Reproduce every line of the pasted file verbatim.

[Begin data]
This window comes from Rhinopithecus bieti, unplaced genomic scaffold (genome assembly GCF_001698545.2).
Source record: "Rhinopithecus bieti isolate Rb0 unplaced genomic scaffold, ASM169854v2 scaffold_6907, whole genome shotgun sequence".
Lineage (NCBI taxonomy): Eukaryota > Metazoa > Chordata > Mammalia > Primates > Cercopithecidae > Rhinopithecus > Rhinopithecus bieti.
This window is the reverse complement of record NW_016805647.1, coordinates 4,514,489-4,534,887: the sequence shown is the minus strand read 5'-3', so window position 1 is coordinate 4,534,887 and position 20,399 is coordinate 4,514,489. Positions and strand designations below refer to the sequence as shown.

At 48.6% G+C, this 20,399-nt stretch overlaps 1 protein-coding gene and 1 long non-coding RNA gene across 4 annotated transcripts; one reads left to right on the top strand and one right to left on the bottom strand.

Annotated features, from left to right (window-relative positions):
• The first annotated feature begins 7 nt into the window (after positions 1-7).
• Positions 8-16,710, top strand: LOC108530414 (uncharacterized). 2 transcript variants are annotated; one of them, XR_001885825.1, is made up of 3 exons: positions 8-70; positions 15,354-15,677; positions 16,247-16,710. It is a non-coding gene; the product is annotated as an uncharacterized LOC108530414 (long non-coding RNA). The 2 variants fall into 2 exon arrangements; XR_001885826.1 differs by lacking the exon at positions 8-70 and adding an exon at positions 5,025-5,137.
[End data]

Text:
This window comes from Rhinopithecus bieti, unplaced genomic scaffold (genome assembly GCF_001698545.2).
Source record: "Rhinopithecus bieti isolate Rb0 unplaced genomic scaffold, ASM169854v2 scaffold_6907, whole genome shotgun sequence".
Lineage (NCBI taxonomy): Eukaryota > Metazoa > Chordata > Mammalia > Primates > Cercopithecidae > Rhinopithecus > Rhinopithecus bieti.
This window is the reverse complement of record NW_016805647.1, coordinates 4,514,489-4,534,887: the sequence shown is the minus strand read 5'-3', so window position 1 is coordinate 4,534,887 and position 20,399 is coordinate 4,514,489. Positions and strand designations below refer to the sequence as shown.

At 48.6% G+C, this 20,399-nt stretch overlaps 1 protein-coding gene and 1 long non-coding RNA gene across 4 annotated transcripts; one reads left to right on the top strand and one right to left on the bottom strand.

Annotated features, from left to right (window-relative positions):
• The first annotated feature begins 7 nt into the window (after positions 1-7).
• Positions 8-16,710, top strand: LOC108530414 (uncharacterized). 2 transcript variants are annotated; one of them, XR_001885825.1, is made up of 3 exons: positions 8-70; positions 15,354-15,677; positions 16,247-16,710. It is a non-coding gene; the product is annotated as an uncharacterized LOC108530414 (long non-coding RNA). The 2 variants fall into 2 exon arrangements; XR_001885826.1 differs by lacking the exon at positions 8-70 and adding an exon at positions 5,025-5,137.